“Early to bed and early to rise, makes a man healthy, wealthy and wise.” – Benjamin Franklin

Today I wanted to talk about the fact of waking up early. Maybe it might seem like a boring topic to discuss at first, but in fact, it is a subject which you can find plenty of literature on. In addition, it might not seem appealing to you, but really, read this and give it a try. What do you have to lose ?

First, I would like to say that I have never been a lark. I have always had the need for an alarm clock – even several – to be sure I would get up. Several times, I have fallen back asleep to the point that I was late to school or to appointments. Several times (almost every day I must admit) I snoozed, and snoozed, which left me with one more hour in bed, but not a real hour of sleep, which was in fact really counterproductive. I thought getting up early was just not my thing because I was tired in the morning. The fact that I saw some of my friends being able to wake up at 7 or 8am without an alarm clock amazed me. I wish I could do that too I often thought to myself. But I kept on snoozing every morning of school, and slept in until 10-11ish on the weekends.

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Chia seeds, thank you for existing !

12636891_10209198934196889_254804106_oToday, I am going to blow your mind ! At least I hope so. I am always trying to find new original recipes, healthy if possible, that allow to change a bit my routine to “spice things up”. This is especially true for breakfast : I usually set my mind on something and keep eating the same thing over and over until I am fed up with it. This notably describes the complicated and cyclical relationship I have with oatmeal. Each year around winter I re-discover it, thinking “What was I thinking not eating oatmeal anymore, it is delicious !”. But after months of eating it almost daily – sometimes the call for warm homemade carrot-cake pancakes is just too strong – I just cannot bear the sight of the oatmeal box in my house, let alone eat it, anymore.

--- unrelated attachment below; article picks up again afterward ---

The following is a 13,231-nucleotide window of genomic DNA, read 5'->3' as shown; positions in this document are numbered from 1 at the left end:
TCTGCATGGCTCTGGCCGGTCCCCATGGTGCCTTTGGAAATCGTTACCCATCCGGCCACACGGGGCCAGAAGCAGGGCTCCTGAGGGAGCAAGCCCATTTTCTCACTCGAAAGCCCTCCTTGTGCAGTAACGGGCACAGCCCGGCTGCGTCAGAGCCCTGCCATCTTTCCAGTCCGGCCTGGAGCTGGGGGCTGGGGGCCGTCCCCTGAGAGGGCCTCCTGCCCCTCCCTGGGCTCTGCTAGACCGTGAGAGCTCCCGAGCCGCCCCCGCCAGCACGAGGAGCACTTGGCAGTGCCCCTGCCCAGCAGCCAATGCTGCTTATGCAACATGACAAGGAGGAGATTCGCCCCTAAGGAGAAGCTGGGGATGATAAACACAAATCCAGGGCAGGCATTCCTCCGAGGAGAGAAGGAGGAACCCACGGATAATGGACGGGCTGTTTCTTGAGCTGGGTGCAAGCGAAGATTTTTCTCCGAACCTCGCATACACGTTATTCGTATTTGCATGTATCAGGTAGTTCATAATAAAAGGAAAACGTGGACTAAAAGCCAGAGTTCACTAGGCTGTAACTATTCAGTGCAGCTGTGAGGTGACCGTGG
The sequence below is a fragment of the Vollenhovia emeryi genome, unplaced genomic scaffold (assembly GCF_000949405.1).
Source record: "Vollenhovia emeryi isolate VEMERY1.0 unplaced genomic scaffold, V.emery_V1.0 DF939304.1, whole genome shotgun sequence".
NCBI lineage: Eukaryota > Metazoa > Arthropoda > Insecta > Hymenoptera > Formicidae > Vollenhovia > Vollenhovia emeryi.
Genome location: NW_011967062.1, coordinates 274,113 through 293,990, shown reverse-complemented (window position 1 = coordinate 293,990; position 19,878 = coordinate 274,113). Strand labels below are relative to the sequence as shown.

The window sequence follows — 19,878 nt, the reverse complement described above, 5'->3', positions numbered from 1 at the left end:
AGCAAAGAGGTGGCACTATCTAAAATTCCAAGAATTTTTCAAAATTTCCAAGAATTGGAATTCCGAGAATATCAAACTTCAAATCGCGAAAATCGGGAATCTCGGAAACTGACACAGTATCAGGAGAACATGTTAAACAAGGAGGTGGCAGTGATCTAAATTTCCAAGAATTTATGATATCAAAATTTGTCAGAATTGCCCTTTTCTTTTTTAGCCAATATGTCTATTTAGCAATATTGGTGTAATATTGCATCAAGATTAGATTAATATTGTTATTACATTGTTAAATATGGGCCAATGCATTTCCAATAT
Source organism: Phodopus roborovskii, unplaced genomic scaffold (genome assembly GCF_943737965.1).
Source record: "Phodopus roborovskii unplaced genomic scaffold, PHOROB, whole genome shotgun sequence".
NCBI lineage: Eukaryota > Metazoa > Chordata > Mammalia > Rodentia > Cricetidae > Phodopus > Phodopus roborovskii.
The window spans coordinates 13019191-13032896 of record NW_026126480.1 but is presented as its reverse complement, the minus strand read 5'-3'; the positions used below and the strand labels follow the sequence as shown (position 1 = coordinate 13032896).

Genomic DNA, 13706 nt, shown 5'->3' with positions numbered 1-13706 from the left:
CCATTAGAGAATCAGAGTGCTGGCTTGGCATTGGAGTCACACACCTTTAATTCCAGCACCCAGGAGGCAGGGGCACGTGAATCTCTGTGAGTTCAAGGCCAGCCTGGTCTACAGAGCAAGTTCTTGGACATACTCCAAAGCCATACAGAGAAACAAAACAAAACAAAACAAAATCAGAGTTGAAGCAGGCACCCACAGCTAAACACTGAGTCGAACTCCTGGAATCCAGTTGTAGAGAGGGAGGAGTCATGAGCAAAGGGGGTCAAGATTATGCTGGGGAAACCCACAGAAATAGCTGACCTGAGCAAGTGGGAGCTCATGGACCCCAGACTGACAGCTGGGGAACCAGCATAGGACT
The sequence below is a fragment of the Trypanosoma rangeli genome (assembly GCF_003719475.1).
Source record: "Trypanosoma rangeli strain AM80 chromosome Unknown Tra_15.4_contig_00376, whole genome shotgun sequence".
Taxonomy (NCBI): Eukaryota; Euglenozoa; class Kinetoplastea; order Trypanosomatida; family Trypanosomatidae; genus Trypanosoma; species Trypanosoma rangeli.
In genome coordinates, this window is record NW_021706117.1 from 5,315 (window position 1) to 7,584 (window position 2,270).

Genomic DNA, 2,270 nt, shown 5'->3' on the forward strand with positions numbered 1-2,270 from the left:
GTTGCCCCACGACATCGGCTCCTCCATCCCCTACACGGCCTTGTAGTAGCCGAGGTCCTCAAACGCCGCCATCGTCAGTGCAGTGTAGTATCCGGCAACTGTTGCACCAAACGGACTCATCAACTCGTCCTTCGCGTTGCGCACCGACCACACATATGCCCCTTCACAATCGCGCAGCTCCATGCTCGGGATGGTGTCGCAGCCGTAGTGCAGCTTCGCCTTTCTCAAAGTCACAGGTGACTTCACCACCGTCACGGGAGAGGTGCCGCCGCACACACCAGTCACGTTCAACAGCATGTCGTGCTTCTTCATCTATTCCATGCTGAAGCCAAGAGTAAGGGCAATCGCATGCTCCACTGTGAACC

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From couch potato to fitness lover.

fitnessI have to admit that I have never been a very sporty person when I was younger. I mean, sure, I practiced gymnastics for a year when I was about 10, but I quickly gave up because of a bad fall on the beam during a competition. I then decided to try modern jazz dancing, which was nice. However, I decided to quit too after three years of practice because of the severity of the teacher towards the end of each year for our show. Besides that, I had to practice sports through school, which made me try handball, basketball, running, judo, climbing and swiming among other things.

While I liked some of those activities, I never thought of myself as the kind of girl doing much sports during her free time. I was always busy doing something else and considered my time too precious to be preoccupied with working out. I just did not see what good it could bring me: it made much more sense to me to take pleasure from watching – for the hundredth time – an episode of Friends than from going for a run (especially outside, when it is windy or rainy, uh ! Who’s got time for that ?). And I reckon I was not the only one.

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“The beginning is always today.” – Mary Shelley

coffeeI guess for me the most difficult thing to do is always to start. Delaying something that could be done today in order to make it perfect is certainly one of my favourite strategy – and I am probably not the only one. As Lucy Maud Montgomery put it, “Isn’t it nice to think that tomorrow is a new day with no mistakes in it yet?” However, sometimes you just have that epiphany that the waterfall of thoughts irrigating your mind is either going to explose or to dry out because it has not been properly cared for. Let us therefore not let the perfect be the enemy of the good : the day has come to take the leap.

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